Emmy's Empathy

More than 30% of Ugandans live on less than 1 USD (UGX 3,500) a day, and 75% live on subsistence farming despite the country receiving hundreds of millions of dollars every year in foreign aid.  Further exacerbating the issue is the widespread corruption that prevents a large portion of that money from ever reaching the intended households.  

As the ancient Chinese proverb goes:  "Give a Man a Fish, and You Feed Him for a Day. Teach a Man To Fish, and You Feed Him for a Lifetime."  Traditional aid plays an important role in solving short term issues, but the system isn't sustainable and poverty remains a critical issue.  

While visiting Uganda in 2014, I witnessed some of the most impoverished communities in the country.  I met an individual named Emmy who spoke passionately about how his community yearned for a better life if given the opportunity.  From that day a friendship was built around this shared goal.  He noted that demand for chicken eggs exceeded market supply.  When I returned home, he prepared a business plan to show how the venture could succeed.  He identified five families who were eager to work hard and run the business.  I loaned them the money to finance the business, and within two years they had repaid the entire loan.  They now have 100% equity of a thriving business that's freeing them from the shackles of poverty.  

Three years later and we're ready to move in a new direction: agriculture.  The backbone of Uganda’s economy, agriculture contributes almost 90% of Uganda’s economy and household income. But this time we're dreaming bigger.  Our goal is to have 120 households involved in this program in the next five years.   Here's how it works. 

My friend Emmy will identify the first 20 households from the Kabale district of Uganda to participate.  The capital will allow them to purchase seedlings, fertilizer and other necessary inputs to reap a successful harvest.  After the second harvest (two per year is common in Uganda), the households will provide the next participating families Emmy selects with the same resources of seedlings, fertilizer etc to begin their planting.  So while this isn't a loan that's repaid, the ripple effect creates a sustainable model where 1 investment continues to be re-invested without additional capital required.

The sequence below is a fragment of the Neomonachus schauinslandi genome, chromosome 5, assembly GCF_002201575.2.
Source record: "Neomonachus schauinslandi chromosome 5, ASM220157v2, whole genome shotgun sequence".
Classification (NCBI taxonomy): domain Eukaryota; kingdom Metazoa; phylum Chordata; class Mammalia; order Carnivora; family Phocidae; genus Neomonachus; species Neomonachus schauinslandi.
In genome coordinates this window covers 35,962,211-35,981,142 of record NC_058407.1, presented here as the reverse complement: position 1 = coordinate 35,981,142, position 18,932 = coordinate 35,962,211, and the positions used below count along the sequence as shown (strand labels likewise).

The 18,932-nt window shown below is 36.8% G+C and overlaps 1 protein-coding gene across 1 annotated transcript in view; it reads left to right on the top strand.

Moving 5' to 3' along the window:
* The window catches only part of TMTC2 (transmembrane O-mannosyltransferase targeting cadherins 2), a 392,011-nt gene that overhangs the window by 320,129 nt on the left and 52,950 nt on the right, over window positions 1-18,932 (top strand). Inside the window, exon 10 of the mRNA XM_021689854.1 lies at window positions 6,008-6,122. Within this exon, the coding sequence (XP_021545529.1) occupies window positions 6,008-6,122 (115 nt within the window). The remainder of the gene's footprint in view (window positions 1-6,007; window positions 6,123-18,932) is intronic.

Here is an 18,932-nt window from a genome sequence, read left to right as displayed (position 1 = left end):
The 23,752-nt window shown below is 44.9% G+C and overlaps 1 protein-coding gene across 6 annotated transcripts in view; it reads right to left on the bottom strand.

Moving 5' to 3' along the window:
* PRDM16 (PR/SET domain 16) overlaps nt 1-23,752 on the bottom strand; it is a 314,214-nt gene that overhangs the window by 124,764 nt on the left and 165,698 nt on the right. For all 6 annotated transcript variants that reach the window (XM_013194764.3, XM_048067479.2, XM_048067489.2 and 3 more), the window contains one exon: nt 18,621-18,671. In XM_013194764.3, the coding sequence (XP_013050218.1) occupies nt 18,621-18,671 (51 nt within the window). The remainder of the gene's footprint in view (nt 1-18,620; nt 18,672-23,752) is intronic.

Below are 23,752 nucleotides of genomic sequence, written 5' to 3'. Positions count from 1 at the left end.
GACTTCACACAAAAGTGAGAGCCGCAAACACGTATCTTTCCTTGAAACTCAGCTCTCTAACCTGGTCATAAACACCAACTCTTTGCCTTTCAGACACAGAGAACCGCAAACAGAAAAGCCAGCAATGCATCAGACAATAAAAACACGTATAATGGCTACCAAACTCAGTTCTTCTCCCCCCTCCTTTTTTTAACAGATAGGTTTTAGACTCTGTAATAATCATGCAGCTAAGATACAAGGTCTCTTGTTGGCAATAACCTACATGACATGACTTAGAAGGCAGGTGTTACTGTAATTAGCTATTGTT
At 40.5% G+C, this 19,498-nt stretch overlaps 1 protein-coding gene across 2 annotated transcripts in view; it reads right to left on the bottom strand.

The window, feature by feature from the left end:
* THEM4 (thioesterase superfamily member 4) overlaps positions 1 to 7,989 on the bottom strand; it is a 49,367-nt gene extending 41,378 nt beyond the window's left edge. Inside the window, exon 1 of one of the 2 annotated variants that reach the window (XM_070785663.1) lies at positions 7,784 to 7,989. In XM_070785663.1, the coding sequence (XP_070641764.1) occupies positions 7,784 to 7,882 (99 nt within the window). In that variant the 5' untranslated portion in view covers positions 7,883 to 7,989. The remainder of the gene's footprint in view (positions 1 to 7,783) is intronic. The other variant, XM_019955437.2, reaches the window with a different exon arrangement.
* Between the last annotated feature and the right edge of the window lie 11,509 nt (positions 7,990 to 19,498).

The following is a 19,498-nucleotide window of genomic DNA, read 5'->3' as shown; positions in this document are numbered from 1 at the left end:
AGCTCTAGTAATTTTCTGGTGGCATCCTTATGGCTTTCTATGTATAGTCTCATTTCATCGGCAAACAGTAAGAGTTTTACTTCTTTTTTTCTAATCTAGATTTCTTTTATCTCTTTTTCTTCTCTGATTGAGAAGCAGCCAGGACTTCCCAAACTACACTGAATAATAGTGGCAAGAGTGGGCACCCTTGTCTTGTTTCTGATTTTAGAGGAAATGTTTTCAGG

My hope is that you'll join me on this journey to change the lives forever of these families whose only request is they be given the opportunity to create a better life.

Forever Grateful, 
Matt Lally

Donations (0)

  • Joseph DePippo 
    • $250 
    • 9 mos
  • Rachel Hojnacki 
    • $100 
    • 18 mos
  • Sarah Schmansky 
    • $150 
    • 18 mos
  • Joseph DePippo 
    • $250 
    • 18 mos
  • Sherry Frey 
    • $100 
    • 18 mos

Organizer 

Matt Lally 
Organizer
Chicago, IL
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